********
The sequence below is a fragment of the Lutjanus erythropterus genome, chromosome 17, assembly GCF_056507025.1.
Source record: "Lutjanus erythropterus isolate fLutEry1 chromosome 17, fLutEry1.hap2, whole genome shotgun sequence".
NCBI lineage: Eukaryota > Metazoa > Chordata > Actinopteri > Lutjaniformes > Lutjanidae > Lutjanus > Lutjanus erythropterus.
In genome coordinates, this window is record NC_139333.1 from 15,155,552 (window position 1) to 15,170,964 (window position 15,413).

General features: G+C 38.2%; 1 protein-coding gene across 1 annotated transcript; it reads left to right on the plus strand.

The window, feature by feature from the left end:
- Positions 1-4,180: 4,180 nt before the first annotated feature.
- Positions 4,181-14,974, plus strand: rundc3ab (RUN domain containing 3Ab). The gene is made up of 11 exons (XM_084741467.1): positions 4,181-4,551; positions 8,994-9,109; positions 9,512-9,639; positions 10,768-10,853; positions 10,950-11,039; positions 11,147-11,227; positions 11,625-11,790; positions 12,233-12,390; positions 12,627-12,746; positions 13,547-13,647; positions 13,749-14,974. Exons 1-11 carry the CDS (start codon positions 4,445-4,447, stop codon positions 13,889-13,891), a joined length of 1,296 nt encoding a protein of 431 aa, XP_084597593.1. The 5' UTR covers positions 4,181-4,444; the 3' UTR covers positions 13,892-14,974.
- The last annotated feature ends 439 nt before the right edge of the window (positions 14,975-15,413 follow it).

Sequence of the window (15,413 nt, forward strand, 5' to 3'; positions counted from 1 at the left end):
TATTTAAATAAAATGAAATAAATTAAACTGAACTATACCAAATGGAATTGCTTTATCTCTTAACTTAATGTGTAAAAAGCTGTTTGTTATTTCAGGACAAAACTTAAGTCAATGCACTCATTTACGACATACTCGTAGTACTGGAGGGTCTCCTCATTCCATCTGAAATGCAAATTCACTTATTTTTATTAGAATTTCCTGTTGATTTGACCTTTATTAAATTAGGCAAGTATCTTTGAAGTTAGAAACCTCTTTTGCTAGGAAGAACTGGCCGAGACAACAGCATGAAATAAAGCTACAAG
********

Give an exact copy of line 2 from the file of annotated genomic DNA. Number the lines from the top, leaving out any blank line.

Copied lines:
Source record: "Lutjanus erythropterus isolate fLutEry1 chromosome 17, fLutEry1.hap2, whole genome shotgun sequence".